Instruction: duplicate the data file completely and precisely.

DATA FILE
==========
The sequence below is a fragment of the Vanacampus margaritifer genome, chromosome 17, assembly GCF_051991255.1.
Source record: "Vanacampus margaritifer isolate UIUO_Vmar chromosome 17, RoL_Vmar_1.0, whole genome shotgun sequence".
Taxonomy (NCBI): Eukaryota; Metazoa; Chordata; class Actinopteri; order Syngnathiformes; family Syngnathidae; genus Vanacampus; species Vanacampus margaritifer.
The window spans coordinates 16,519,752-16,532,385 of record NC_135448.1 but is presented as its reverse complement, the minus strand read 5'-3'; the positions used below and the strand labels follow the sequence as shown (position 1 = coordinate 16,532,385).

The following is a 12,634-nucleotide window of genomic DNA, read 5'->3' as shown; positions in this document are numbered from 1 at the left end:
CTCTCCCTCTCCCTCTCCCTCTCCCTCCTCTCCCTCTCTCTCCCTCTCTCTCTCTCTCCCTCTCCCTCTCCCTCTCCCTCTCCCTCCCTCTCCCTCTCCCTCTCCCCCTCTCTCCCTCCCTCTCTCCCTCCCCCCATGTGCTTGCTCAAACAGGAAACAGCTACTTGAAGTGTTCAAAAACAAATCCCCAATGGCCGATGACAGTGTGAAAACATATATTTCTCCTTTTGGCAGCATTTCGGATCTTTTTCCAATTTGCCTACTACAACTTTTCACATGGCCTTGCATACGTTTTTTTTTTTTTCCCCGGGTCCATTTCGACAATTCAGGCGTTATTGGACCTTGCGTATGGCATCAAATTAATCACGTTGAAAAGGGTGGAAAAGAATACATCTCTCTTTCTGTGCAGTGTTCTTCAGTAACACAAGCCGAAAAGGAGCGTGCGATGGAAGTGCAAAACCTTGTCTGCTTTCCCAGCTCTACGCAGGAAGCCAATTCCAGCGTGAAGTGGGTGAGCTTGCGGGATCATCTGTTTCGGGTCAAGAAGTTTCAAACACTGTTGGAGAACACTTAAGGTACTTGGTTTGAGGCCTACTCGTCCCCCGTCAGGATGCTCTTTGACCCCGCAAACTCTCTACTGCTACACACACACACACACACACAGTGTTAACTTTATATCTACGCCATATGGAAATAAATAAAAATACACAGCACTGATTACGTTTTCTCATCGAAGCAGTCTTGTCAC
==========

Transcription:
The sequence below is a fragment of the Vanacampus margaritifer genome, chromosome 17, assembly GCF_051991255.1.
Source record: "Vanacampus margaritifer isolate UIUO_Vmar chromosome 17, RoL_Vmar_1.0, whole genome shotgun sequence".
Taxonomy (NCBI): Eukaryota; Metazoa; Chordata; class Actinopteri; order Syngnathiformes; family Syngnathidae; genus Vanacampus; species Vanacampus margaritifer.
The window spans coordinates 16,519,752-16,532,385 of record NC_135448.1 but is presented as its reverse complement, the minus strand read 5'-3'; the positions used below and the strand labels follow the sequence as shown (position 1 = coordinate 16,532,385).

The following is a 12,634-nucleotide window of genomic DNA, read 5'->3' as shown; positions in this document are numbered from 1 at the left end:
CTCTCCCTCTCCCTCTCCCTCTCCCTCCTCTCCCTCTCTCTCCCTCTCTCTCTCTCTCCCTCTCCCTCTCCCTCTCCCTCTCCCTCCCTCTCCCTCTCCCTCTCCCCCTCTCTCCCTCCCTCTCTCCCTCCCCCCATGTGCTTGCTCAAACAGGAAACAGCTACTTGAAGTGTTCAAAAACAAATCCCCAATGGCCGATGACAGTGTGAAAACATATATTTCTCCTTTTGGCAGCATTTCGGATCTTTTTCCAATTTGCCTACTACAACTTTTCACATGGCCTTGCATACGTTTTTTTTTTTTTCCCCGGGTCCATTTCGACAATTCAGGCGTTATTGGACCTTGCGTATGGCATCAAATTAATCACGTTGAAAAGGGTGGAAAAGAATACATCTCTCTTTCTGTGCAGTGTTCTTCAGTAACACAAGCCGAAAAGGAGCGTGCGATGGAAGTGCAAAACCTTGTCTGCTTTCCCAGCTCTACGCAGGAAGCCAATTCCAGCGTGAAGTGGGTGAGCTTGCGGGATCATCTGTTTCGGGTCAAGAAGTTTCAAACACTGTTGGAGAACACTTAAGGTACTTGGTTTGAGGCCTACTCGTCCCCCGTCAGGATGCTCTTTGACCCCGCAAACTCTCTACTGCTACACACACACACACACACACAGTGTTAACTTTATATCTACGCCATATGGAAATAAATAAAAATACACAGCACTGATTACGTTTTCTCATCGAAGCAGTCTTGTCAC